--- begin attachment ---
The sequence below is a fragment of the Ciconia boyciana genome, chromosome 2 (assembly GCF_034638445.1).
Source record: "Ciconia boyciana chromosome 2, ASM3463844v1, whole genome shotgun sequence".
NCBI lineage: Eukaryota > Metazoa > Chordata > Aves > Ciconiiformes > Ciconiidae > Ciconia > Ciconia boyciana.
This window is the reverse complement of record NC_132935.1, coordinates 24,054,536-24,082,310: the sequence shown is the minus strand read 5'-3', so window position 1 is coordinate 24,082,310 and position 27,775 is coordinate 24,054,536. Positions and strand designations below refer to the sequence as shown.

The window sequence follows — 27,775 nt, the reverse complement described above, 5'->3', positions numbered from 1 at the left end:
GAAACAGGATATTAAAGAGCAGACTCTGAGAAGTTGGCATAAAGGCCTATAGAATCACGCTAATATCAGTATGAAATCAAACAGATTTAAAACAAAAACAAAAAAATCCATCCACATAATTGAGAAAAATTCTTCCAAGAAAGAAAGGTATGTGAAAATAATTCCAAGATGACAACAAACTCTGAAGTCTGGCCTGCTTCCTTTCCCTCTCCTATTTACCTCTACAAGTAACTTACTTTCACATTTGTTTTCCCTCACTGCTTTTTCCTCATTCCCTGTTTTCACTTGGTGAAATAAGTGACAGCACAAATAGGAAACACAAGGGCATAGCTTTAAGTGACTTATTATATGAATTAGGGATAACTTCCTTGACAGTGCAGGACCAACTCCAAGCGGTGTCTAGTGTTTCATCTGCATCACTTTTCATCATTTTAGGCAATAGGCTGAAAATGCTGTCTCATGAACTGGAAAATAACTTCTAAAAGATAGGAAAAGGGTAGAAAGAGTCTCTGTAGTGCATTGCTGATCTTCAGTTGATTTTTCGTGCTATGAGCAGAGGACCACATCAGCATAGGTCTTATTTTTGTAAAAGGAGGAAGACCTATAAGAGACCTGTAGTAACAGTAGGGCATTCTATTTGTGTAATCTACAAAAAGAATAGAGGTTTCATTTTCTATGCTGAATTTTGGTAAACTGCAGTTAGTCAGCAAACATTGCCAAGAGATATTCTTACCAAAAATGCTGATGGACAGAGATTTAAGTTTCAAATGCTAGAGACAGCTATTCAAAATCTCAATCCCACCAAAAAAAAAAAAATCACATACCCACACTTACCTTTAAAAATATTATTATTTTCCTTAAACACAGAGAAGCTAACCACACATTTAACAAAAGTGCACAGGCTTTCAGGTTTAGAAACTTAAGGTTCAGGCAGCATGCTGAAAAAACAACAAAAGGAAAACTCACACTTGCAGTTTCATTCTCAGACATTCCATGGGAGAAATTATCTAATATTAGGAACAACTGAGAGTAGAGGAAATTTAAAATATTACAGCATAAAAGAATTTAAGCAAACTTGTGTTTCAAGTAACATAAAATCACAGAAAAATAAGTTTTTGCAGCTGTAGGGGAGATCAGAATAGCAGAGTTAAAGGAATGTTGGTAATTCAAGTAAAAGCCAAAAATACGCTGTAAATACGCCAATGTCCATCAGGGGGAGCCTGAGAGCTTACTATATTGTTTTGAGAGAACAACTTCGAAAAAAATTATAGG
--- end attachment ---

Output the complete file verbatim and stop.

The sequence below is a fragment of the Ciconia boyciana genome, chromosome 2 (assembly GCF_034638445.1).
Source record: "Ciconia boyciana chromosome 2, ASM3463844v1, whole genome shotgun sequence".
NCBI lineage: Eukaryota > Metazoa > Chordata > Aves > Ciconiiformes > Ciconiidae > Ciconia > Ciconia boyciana.
This window is the reverse complement of record NC_132935.1, coordinates 24,054,536-24,082,310: the sequence shown is the minus strand read 5'-3', so window position 1 is coordinate 24,082,310 and position 27,775 is coordinate 24,054,536. Positions and strand designations below refer to the sequence as shown.

The window sequence follows — 27,775 nt, the reverse complement described above, 5'->3', positions numbered from 1 at the left end:
GAAACAGGATATTAAAGAGCAGACTCTGAGAAGTTGGCATAAAGGCCTATAGAATCACGCTAATATCAGTATGAAATCAAACAGATTTAAAACAAAAACAAAAAAATCCATCCACATAATTGAGAAAAATTCTTCCAAGAAAGAAAGGTATGTGAAAATAATTCCAAGATGACAACAAACTCTGAAGTCTGGCCTGCTTCCTTTCCCTCTCCTATTTACCTCTACAAGTAACTTACTTTCACATTTGTTTTCCCTCACTGCTTTTTCCTCATTCCCTGTTTTCACTTGGTGAAATAAGTGACAGCACAAATAGGAAACACAAGGGCATAGCTTTAAGTGACTTATTATATGAATTAGGGATAACTTCCTTGACAGTGCAGGACCAACTCCAAGCGGTGTCTAGTGTTTCATCTGCATCACTTTTCATCATTTTAGGCAATAGGCTGAAAATGCTGTCTCATGAACTGGAAAATAACTTCTAAAAGATAGGAAAAGGGTAGAAAGAGTCTCTGTAGTGCATTGCTGATCTTCAGTTGATTTTTCGTGCTATGAGCAGAGGACCACATCAGCATAGGTCTTATTTTTGTAAAAGGAGGAAGACCTATAAGAGACCTGTAGTAACAGTAGGGCATTCTATTTGTGTAATCTACAAAAAGAATAGAGGTTTCATTTTCTATGCTGAATTTTGGTAAACTGCAGTTAGTCAGCAAACATTGCCAAGAGATATTCTTACCAAAAATGCTGATGGACAGAGATTTAAGTTTCAAATGCTAGAGACAGCTATTCAAAATCTCAATCCCACCAAAAAAAAAAAAATCACATACCCACACTTACCTTTAAAAATATTATTATTTTCCTTAAACACAGAGAAGCTAACCACACATTTAACAAAAGTGCACAGGCTTTCAGGTTTAGAAACTTAAGGTTCAGGCAGCATGCTGAAAAAACAACAAAAGGAAAACTCACACTTGCAGTTTCATTCTCAGACATTCCATGGGAGAAATTATCTAATATTAGGAACAACTGAGAGTAGAGGAAATTTAAAATATTACAGCATAAAAGAATTTAAGCAAACTTGTGTTTCAAGTAACATAAAATCACAGAAAAATAAGTTTTTGCAGCTGTAGGGGAGATCAGAATAGCAGAGTTAAAGGAATGTTGGTAATTCAAGTAAAAGCCAAAAATACGCTGTAAATACGCCAATGTCCATCAGGGGGAGCCTGAGAGCTTACTATATTGTTTTGAGAGAACAACTTCGAAAAAAATTATAGG